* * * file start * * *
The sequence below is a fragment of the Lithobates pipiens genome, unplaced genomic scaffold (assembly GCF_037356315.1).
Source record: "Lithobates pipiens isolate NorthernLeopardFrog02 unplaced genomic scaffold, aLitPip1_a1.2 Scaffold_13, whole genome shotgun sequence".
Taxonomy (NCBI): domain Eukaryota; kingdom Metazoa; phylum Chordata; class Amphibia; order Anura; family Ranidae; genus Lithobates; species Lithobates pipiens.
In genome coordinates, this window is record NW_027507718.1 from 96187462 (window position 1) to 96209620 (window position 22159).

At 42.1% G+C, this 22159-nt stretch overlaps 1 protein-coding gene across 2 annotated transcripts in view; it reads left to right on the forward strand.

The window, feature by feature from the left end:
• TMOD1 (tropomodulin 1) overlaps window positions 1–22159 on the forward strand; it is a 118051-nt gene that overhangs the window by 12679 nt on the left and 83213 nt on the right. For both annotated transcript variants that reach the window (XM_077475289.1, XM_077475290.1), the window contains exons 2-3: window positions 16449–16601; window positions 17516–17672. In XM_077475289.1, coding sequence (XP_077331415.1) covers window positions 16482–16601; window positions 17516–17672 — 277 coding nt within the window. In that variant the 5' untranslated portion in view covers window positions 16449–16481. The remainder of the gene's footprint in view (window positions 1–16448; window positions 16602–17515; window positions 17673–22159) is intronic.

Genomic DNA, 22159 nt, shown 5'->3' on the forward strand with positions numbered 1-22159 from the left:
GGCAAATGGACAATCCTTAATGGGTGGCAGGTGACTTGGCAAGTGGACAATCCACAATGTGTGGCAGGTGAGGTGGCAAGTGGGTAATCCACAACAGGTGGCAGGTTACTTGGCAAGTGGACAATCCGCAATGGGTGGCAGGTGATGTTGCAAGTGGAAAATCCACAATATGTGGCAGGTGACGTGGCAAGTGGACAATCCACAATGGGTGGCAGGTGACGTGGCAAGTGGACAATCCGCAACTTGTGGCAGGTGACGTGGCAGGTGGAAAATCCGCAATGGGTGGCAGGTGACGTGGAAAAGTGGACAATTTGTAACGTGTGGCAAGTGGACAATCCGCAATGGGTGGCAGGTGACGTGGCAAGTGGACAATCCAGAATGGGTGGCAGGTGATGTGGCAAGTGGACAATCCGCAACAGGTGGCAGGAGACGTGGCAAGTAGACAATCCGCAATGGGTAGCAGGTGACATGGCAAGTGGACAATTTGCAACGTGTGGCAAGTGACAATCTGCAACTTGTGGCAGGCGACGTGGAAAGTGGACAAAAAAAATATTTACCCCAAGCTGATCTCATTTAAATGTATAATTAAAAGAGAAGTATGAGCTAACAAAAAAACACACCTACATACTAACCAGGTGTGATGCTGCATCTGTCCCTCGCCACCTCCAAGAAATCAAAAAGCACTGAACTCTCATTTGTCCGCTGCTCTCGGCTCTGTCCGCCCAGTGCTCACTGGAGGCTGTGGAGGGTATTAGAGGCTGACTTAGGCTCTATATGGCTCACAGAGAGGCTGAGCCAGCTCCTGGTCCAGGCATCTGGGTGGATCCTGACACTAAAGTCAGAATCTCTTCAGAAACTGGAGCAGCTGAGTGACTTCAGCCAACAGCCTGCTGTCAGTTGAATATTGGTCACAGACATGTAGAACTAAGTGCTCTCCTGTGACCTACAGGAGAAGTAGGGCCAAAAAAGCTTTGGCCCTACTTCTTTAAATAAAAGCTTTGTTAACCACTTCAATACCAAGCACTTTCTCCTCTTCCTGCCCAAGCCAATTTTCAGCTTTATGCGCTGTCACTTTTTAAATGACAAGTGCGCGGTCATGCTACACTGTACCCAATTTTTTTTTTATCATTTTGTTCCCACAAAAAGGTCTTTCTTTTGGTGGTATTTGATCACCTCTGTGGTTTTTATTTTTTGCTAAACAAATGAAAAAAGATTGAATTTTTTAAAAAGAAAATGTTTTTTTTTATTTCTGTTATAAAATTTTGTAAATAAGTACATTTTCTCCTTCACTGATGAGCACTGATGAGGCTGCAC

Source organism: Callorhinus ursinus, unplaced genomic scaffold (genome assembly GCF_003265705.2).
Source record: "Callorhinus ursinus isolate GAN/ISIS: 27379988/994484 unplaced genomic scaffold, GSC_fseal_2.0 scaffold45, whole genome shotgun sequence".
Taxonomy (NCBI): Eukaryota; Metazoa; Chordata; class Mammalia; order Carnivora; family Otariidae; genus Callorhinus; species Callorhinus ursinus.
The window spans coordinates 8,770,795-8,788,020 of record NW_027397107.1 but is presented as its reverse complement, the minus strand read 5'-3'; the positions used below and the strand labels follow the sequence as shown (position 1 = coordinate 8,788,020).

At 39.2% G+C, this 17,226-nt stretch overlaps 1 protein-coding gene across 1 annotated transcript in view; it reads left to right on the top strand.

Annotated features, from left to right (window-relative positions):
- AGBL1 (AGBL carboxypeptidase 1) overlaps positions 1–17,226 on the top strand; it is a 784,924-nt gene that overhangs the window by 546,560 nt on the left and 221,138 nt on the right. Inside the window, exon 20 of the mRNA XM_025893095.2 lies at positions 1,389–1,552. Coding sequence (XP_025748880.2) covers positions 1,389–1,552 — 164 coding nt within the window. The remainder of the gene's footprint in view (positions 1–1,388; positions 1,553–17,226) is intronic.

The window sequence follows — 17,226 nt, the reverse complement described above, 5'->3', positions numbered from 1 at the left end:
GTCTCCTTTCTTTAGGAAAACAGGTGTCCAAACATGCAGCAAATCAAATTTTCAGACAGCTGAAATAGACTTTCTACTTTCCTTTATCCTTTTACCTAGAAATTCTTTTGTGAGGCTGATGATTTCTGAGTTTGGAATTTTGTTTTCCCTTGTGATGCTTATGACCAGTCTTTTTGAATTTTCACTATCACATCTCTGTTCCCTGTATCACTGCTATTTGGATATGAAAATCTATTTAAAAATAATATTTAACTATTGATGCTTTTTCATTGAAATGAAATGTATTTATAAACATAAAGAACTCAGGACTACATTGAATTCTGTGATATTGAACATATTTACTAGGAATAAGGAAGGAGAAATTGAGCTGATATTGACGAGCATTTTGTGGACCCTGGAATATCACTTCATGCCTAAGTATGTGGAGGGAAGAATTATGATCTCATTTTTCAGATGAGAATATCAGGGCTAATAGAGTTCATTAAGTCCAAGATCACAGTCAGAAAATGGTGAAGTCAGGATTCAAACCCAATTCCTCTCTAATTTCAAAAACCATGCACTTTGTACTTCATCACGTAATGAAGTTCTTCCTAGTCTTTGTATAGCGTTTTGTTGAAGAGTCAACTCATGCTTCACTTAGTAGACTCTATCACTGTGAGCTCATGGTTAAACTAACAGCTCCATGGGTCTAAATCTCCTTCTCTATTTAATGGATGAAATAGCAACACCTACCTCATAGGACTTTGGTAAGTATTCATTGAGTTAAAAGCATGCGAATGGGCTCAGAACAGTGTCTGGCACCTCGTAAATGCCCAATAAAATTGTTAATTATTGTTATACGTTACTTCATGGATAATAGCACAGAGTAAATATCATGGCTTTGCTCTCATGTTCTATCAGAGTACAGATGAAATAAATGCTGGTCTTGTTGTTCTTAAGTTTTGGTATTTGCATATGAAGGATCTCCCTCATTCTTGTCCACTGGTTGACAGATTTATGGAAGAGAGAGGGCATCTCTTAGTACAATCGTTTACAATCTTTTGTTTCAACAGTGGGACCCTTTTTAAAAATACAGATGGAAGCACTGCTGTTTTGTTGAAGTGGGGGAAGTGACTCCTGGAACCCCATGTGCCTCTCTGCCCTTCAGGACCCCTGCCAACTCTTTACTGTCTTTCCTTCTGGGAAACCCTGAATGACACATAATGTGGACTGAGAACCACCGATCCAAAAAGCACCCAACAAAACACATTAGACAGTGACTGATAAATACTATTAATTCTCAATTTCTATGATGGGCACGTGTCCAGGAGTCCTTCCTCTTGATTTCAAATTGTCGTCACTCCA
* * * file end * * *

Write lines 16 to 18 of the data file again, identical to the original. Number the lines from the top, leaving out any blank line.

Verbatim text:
- AGBL1 (AGBL carboxypeptidase 1) overlaps positions 1–17,226 on the top strand; it is a 784,924-nt gene that overhangs the window by 546,560 nt on the left and 221,138 nt on the right. Inside the window, exon 20 of the mRNA XM_025893095.2 lies at positions 1,389–1,552. Coding sequence (XP_025748880.2) covers positions 1,389–1,552 — 164 coding nt within the window. The remainder of the gene's footprint in view (positions 1–1,388; positions 1,553–17,226) is intronic.

The window sequence follows — 17,226 nt, the reverse complement described above, 5'->3', positions numbered from 1 at the left end:
GTCTCCTTTCTTTAGGAAAACAGGTGTCCAAACATGCAGCAAATCAAATTTTCAGACAGCTGAAATAGACTTTCTACTTTCCTTTATCCTTTTACCTAGAAATTCTTTTGTGAGGCTGATGATTTCTGAGTTTGGAATTTTGTTTTCCCTTGTGATGCTTATGACCAGTCTTTTTGAATTTTCACTATCACATCTCTGTTCCCTGTATCACTGCTATTTGGATATGAAAATCTATTTAAAAATAATATTTAACTATTGATGCTTTTTCATTGAAATGAAATGTATTTATAAACATAAAGAACTCAGGACTACATTGAATTCTGTGATATTGAACATATTTACTAGGAATAAGGAAGGAGAAATTGAGCTGATATTGACGAGCATTTTGTGGACCCTGGAATATCACTTCATGCCTAAGTATGTGGAGGGAAGAATTATGATCTCATTTTTCAGATGAGAATATCAGGGCTAATAGAGTTCATTAAGTCCAAGATCACAGTCAGAAAATGGTGAAGTCAGGATTCAAACCCAATTCCTCTCTAATTTCAAAAACCATGCACTTTGTACTTCATCACGTAATGAAGTTCTTCCTAGTCTTTGTATAGCGTTTTGTTGAAGAGTCAACTCATGCTTCACTTAGTAGACTCTATCACTGTGAGCTCATGGTTAAACTAACAGCTCCATGGGTCTAAATCTCCTTCTCTATTTAATGGATGAAATAGCAACACCTACCTCATAGGACTTTGGTAAGTATTCATTGAGTTAAAAGCATGCGAATGGGCTCAGAACAGTGTCTGGCACCTCGTAAATGCCCAATAAAATTGTTAATTATTGTTATACGTTACTTCATGGATAATAGCACAGAGTAAATATCATGGCTTTGCTCTCATGTTCTATCAGAGTACAGATGAAATAAATGCTGGTCTTGTTGTTCTTAAGTTTTGGTATTTGCATATGAAGGATCTCCCTCATTCTTGTCCACTGGTTGACAGATTTATGGAAGAGAGAGGGCATCTCTTAGTACAATCGTTTACAATCTTTTGTTTCAACAGTGGGACCCTTTTTAAAAATACAGATGGAAGCACTGCTGTTTTGTTGAAGTGGGGGAAGTGACTCCTGGAACCCCATGTGCCTCTCTGCCCTTCAGGACCCCTGCCAACTCTTTACTGTCTTTCCTTCTGGGAAACCCTGAATGACACATAATGTGGACTGAGAACCACCGATCCAAAAAGCACCCAACAAAACACATTAGACAGTGACTGATAAATACTATTAATTCTCAATTTCTATGATGGGCACGTGTCCAGGAGTCCTTCCTCTTGATTTCAAATTGTCGTCACTCCA